- Remove the flooring above the shower drain opening and the P-trap after you have found its location on the shower floor.
- Place a bucket underneath it to prevent spills and then unplug it from the outlet pipe.
- Remove any nuts and screws on the trap arm to release the P-trap.
- After 15 minutes, soak it in white vinegar and baking soda solution, brush it, and then rinse it with warm water.
- Connect to the outlet and then replace the floor covering and drain cover.
Method 2 Not Removing Your P-Trap
- Add a cup of white vinegar to the shower drain after adding half a cup of baking soda.
- After covering the shower drain for 15 minutes, run hot water through it.
- It would be best if you also used a drain cleaner or a plumber’s snake as you flush it with clean water to clean the shower drain.
- Avoid using harsh drain cleaners that could harm your bathroom’s plumbing. Instead, choose enzyme-based drain cleaners, which slowly consume the debris without damaging your pipes.
- To keep your shower stall working properly, follow these cleaning instructions regularly.
Building codes and the accessibility of other types of drain traps are two issues that arise when homeowners wonder whether a shower drain requires a P-trap installation.
People then look for P-trap substitutes like a bell, bottle, and drum traps. But unfortunately, Bell traps are no longer used.
Building regulations differ, so what is permitted in one state may differ from another.
Check the building codes in your area before considering using one of the more well-liked P-trap for shower drain alternatives because some codes vary from state to state. (Learn How Long Does It Take For Tile To Set)
As we previously mentioned, there are various plumbing codes, and if you’ve lived or traveled abroad, you may be familiar with the Bottle Trap. Bottle traps are a distinctive P-trap substitute used for years in Europe.
A bottle trap has the same function as a P-trap because it is made to stop bugs and sewer gasses from returning to the bathroom. However, it is not what you install beneath a bathtub or shower. Instead, bottle traps are used in the pipes under a sink, which may be against local building codes.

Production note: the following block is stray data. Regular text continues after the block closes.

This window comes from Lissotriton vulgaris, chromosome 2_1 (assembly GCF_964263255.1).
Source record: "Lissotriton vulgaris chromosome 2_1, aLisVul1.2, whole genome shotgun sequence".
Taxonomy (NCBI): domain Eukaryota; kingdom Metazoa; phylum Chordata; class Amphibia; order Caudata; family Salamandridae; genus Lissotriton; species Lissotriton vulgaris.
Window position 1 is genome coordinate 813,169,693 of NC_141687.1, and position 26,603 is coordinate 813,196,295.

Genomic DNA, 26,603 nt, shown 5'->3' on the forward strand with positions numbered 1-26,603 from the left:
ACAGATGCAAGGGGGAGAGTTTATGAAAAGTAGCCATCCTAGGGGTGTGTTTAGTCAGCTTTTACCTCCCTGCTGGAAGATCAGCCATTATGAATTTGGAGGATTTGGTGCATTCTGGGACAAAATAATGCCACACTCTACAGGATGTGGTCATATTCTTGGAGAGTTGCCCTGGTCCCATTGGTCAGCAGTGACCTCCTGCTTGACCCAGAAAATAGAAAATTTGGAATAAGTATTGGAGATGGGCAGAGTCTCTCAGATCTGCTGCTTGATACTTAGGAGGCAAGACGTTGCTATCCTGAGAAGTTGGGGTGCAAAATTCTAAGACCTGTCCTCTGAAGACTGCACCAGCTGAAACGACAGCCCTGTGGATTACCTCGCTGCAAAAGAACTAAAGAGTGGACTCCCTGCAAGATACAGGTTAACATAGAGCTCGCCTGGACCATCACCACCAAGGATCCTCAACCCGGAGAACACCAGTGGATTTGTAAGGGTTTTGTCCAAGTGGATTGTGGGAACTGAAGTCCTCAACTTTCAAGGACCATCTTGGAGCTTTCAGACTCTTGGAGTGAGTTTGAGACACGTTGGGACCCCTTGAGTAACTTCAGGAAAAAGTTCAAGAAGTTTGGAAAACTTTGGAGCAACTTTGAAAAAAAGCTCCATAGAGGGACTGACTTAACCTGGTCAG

A shallow P-trap is more typical and ideal when there is not enough room for a tub or shower drain. However, they may still violate the law even with a connector and plug.
You may also come across the Hepvo waterless valve, which is only appropriate for recreational vehicles. In a shower, only employ a trap explicitly made for them. You risk breaking the law if you try to use a bottle trap or anything made for foreign fixtures in the United States.
Is a P-trap Better Than an S-trap in Shower Drains?
Before P-traps, S-traps took up a lot of room. Newer traps aren’t used under showers or tubs.
Should You Have Standing Water in a Shower Drain?
If the P-trap is shallow, it’s not unusual to look down and see some standing water there. However, just because you can’t see any water doesn’t mean the P-trap is dry.
Can You Use a Grease Trap With a Shower Drain?
No, and you can be sure that it violates most local building codes. A grease trap is not a good substitute for a P-trap; it is for catching grease.
Does a Shower Drain Need a P-Trap?
Water will drain fine without a P-trap in a shower drain. P-traps create a barrier between your bathroom and the sewer system.
Some building code requirements state a P-trap or another trap, such as a J-trap or U-trap, is used to combat sanitation and health concerns. (Learn How To Remove Glue From Hardwood Floor Installation)
What Happens With No P-Trap in My Shower Drain?
- Odors: Without a P-trap, you’ll notice sewage odors. These odors have been compared to feces and rotting fish. Without a P-trap, you never know what sewer smell could enter your bathroom.
- Code Enforcement Issues: In some countries and states, there is no direct building regulation requiring a P-trap. Check local regulations before building or renovating your bathroom to avoid fines or redoing your work.
- Serious Health Problems: P-traps block foul odors and sewage gas from decomposing sewer material. Sewage gas can cause short-term nausea. Long-term exposure can cause seizures, smell loss, pink eye, coma, or even death.
- Insects: Bathroom odors and sewage gas attract insects. Sewage attracts flies and cockroaches, and mosquitoes love moist bathrooms.
What are the parts of a P-trap?
- Inlet: The shower drain P-trap is a straight pipe that carries wastewater to the P-trap.
- The Downward bent pipe: The U-shaped pipe creates a sealed wastewater collector to stop odors in the shower drain pipe.
- Outlet: The outlet presents a horizontal structure. Like a pipe that balances the air pressure, it effectively guides wastewater and sewer gas to leave the shower drain trap vent pipes.